Road Worrier blog
Posted by Bruce Siceloff on January 31, 2015
North Carolinas coast will see more frequent and more destructive floods at high tide over the next 30 years, several studies say even on mild, sunny days as rising sea levels shove the Atlantic Ocean higher onto our shores.
A 2014 report from the Union of Concerned Scientists warns that minor tidal flooding will become a near-daily event in the Wilmington area by 2045.
And worse flooding is expected for the Outer Banks, where the sea level is rising faster. Today it takes a tropical storm or noreaster to kick up serious floods that can damage buildings and endanger lives on the low-lying barrier islands. But this is changing.
Posted by Bruce Siceloff on January 28, 2015
North Carolina business leaders on Wednesday called for the legislature to increase state transportation spending by billions of dollars over the coming decade – but they refused to discuss possible new taxes.
Posted by Bruce Siceloff on January 27, 2015
North Carolina will require registrations and license plates for mopeds starting in July, and some state leaders also want to require liability insurance and place new restrictions on who can drive the little scooters.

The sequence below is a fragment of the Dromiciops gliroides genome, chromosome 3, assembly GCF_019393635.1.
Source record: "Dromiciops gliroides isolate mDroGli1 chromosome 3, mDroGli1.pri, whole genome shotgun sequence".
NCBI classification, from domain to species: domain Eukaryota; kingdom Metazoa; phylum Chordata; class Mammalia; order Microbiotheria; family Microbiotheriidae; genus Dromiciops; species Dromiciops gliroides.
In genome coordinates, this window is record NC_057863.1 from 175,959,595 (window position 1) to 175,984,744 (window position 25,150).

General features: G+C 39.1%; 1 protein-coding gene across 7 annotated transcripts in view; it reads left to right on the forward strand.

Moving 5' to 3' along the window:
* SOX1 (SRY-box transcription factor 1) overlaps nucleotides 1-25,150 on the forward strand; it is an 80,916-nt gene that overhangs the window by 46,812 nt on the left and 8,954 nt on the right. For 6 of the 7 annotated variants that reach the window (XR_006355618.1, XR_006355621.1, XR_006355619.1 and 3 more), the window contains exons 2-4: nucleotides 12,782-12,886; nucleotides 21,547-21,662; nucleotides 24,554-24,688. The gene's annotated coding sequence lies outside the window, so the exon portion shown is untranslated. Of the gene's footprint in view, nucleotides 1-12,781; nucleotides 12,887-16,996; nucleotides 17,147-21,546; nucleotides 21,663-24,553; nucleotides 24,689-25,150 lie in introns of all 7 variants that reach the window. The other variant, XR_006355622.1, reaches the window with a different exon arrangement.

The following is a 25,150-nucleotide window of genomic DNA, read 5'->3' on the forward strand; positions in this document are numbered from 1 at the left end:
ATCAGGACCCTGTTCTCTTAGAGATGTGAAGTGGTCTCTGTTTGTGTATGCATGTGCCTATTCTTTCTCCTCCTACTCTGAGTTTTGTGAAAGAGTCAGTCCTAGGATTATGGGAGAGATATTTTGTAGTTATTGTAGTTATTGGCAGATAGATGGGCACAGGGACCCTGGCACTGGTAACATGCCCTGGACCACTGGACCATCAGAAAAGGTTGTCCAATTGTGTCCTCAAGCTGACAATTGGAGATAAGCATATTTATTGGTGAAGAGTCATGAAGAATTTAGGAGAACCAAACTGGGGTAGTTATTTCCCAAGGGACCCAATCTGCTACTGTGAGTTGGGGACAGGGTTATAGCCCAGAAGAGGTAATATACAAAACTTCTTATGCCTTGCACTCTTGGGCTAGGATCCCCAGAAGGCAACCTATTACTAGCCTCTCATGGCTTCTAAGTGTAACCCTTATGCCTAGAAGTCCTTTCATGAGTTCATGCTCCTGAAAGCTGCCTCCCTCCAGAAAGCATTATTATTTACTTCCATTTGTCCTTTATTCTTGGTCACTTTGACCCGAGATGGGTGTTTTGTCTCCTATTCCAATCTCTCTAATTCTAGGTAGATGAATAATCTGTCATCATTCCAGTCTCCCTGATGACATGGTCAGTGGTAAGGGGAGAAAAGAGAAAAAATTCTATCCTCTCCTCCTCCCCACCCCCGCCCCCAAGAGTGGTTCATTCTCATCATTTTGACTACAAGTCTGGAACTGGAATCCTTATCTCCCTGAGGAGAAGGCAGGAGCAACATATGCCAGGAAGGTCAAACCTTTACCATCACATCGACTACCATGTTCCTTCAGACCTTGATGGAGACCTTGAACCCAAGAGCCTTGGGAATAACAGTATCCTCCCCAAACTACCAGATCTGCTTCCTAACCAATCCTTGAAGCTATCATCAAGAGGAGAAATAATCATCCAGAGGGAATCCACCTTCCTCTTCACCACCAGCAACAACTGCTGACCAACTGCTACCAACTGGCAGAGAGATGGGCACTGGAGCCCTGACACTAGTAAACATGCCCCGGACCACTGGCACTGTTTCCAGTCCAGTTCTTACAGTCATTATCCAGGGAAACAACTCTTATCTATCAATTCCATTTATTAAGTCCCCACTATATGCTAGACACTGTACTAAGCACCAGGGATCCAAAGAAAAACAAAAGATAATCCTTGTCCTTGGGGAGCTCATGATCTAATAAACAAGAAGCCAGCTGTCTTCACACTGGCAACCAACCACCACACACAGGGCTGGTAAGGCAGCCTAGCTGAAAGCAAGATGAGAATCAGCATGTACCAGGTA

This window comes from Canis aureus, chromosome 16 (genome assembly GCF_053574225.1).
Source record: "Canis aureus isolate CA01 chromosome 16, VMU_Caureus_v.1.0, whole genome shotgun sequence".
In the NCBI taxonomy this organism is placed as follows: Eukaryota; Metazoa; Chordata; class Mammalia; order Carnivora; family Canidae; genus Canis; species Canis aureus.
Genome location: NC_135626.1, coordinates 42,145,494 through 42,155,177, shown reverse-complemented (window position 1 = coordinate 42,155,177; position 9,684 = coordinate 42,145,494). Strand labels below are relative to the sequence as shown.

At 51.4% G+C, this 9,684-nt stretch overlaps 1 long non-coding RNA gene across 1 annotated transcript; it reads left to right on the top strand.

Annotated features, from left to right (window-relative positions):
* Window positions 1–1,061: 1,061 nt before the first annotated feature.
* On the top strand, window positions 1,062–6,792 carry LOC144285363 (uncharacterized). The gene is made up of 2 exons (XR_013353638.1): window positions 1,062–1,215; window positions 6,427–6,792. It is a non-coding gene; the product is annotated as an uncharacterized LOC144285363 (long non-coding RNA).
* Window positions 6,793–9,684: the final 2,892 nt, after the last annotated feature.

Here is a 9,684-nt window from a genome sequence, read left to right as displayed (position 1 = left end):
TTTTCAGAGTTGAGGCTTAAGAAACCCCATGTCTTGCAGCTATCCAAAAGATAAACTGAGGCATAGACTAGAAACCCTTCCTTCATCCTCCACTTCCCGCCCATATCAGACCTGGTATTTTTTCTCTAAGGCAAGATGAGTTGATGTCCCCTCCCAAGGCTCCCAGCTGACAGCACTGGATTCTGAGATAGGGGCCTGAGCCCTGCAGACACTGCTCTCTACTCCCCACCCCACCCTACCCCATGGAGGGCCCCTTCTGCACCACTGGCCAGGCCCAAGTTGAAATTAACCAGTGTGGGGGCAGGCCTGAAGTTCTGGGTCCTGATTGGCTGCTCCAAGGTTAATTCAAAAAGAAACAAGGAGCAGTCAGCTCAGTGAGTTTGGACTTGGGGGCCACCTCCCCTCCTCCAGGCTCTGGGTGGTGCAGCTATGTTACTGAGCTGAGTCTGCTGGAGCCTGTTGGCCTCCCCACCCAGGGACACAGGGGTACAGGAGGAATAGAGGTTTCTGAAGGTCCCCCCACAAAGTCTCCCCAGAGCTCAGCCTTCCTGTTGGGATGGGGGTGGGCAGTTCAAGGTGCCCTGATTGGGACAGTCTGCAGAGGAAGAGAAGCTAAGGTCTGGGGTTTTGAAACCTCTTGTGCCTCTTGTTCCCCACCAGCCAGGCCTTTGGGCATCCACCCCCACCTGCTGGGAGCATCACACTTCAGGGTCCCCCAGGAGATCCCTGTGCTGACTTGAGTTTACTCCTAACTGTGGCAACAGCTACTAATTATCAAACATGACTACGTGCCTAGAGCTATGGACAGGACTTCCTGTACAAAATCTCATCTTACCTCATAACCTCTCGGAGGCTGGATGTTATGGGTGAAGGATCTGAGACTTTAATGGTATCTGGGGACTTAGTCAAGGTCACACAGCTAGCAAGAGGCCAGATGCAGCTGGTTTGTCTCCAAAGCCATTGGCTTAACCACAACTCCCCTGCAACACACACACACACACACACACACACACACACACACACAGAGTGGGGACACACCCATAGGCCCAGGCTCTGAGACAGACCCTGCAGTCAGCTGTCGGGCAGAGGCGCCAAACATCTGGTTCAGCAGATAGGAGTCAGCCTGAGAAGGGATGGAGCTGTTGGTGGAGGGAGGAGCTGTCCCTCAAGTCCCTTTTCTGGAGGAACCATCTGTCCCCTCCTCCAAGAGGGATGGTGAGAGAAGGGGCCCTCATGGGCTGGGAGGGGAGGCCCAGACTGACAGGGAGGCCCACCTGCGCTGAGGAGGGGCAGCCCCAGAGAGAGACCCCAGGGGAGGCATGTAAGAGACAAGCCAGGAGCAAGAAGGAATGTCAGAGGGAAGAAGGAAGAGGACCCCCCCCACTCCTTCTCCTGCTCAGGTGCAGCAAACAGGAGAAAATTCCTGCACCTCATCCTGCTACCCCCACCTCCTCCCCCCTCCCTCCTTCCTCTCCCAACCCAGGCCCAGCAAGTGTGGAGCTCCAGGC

Posted by Bruce Siceloff on January 26, 2015
While Orange and Durham counties invest high hopes in a modern light-rail line that would run between UNC and Duke, old-fashioned buses are earning new respect as transit priorities in Wake County.
Posted by Bruce Siceloff on January 14, 2015
New depth restrictions were announced for cargo ships that call at the Morehead City port, and U.S. Rep. Walter Jones said Congress should cut spending in Afghanistan to free up money to dredge the shallow navigation channel.
Posted by Bruce Siceloff on January 13, 2015
The heaviest shoaling in decades is clogging the channel at the Morehead City state port – reducing the navigable depth for freight vessels by 10 feet and forcing shippers to lighten their loads, at a cost to one port customer of more than $2 million a month. The U.S. Army Corps of Engineers has fallen behind on regular dredging to keep the channel open.